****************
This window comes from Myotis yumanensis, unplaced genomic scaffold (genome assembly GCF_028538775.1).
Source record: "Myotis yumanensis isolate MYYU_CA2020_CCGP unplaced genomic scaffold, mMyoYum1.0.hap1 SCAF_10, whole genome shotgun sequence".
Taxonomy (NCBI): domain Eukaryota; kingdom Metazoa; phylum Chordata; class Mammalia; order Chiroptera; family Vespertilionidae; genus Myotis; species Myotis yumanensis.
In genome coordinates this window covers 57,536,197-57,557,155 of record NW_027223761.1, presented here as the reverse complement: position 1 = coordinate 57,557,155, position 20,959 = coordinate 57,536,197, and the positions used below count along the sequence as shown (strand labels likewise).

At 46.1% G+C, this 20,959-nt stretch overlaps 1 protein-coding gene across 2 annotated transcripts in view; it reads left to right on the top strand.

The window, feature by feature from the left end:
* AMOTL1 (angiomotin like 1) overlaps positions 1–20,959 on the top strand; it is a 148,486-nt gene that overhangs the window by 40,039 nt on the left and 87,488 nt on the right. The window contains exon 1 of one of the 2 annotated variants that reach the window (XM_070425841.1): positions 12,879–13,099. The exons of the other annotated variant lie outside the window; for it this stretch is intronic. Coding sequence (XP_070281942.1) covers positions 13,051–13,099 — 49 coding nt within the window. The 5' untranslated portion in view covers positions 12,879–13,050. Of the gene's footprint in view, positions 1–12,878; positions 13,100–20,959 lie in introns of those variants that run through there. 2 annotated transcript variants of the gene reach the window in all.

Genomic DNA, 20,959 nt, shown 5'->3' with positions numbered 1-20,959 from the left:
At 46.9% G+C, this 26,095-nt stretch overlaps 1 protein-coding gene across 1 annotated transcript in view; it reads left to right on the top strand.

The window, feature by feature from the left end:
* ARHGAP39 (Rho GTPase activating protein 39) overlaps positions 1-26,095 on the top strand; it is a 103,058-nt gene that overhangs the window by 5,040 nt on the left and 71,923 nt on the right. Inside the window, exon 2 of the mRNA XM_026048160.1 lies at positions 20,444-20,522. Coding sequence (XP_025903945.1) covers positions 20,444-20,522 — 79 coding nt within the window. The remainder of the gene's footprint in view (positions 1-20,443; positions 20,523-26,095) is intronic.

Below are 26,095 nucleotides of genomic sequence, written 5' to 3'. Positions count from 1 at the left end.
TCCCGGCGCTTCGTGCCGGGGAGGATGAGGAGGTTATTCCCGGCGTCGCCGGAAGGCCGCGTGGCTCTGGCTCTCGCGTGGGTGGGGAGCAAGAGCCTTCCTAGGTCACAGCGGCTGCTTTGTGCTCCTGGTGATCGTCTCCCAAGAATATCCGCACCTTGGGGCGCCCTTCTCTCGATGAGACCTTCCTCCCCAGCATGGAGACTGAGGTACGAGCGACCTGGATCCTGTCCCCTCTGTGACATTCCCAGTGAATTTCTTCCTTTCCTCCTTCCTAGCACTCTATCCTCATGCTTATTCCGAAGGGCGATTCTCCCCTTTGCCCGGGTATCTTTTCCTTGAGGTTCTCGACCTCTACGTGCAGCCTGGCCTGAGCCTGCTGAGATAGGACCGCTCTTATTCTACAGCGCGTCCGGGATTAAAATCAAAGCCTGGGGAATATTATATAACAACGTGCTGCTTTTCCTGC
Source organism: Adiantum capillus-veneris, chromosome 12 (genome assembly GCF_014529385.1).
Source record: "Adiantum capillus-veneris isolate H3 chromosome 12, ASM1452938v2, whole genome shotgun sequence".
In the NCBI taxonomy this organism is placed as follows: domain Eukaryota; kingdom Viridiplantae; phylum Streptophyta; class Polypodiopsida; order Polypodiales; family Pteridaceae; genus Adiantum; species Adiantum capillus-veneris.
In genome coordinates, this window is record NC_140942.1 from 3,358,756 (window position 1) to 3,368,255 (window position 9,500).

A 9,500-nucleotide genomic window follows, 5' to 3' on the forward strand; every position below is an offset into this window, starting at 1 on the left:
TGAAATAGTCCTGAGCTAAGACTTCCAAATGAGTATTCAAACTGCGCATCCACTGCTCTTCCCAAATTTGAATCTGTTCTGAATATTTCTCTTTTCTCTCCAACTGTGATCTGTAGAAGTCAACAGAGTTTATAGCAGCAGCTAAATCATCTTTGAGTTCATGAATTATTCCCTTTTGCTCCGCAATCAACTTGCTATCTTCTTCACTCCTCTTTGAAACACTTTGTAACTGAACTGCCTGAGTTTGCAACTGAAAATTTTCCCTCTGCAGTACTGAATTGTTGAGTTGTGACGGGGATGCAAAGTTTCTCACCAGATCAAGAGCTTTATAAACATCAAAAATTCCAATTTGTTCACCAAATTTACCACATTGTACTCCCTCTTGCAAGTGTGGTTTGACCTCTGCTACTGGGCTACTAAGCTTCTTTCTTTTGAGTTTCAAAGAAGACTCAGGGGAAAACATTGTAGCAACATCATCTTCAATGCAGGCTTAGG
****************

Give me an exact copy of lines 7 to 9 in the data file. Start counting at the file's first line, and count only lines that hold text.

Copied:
* AMOTL1 (angiomotin like 1) overlaps positions 1–20,959 on the top strand; it is a 148,486-nt gene that overhangs the window by 40,039 nt on the left and 87,488 nt on the right. The window contains exon 1 of one of the 2 annotated variants that reach the window (XM_070425841.1): positions 12,879–13,099. The exons of the other annotated variant lie outside the window; for it this stretch is intronic. Coding sequence (XP_070281942.1) covers positions 13,051–13,099 — 49 coding nt within the window. The 5' untranslated portion in view covers positions 12,879–13,050. Of the gene's footprint in view, positions 1–12,878; positions 13,100–20,959 lie in introns of those variants that run through there. 2 annotated transcript variants of the gene reach the window in all.

Genomic DNA, 20,959 nt, shown 5'->3' with positions numbered 1-20,959 from the left:
At 46.9% G+C, this 26,095-nt stretch overlaps 1 protein-coding gene across 1 annotated transcript in view; it reads left to right on the top strand.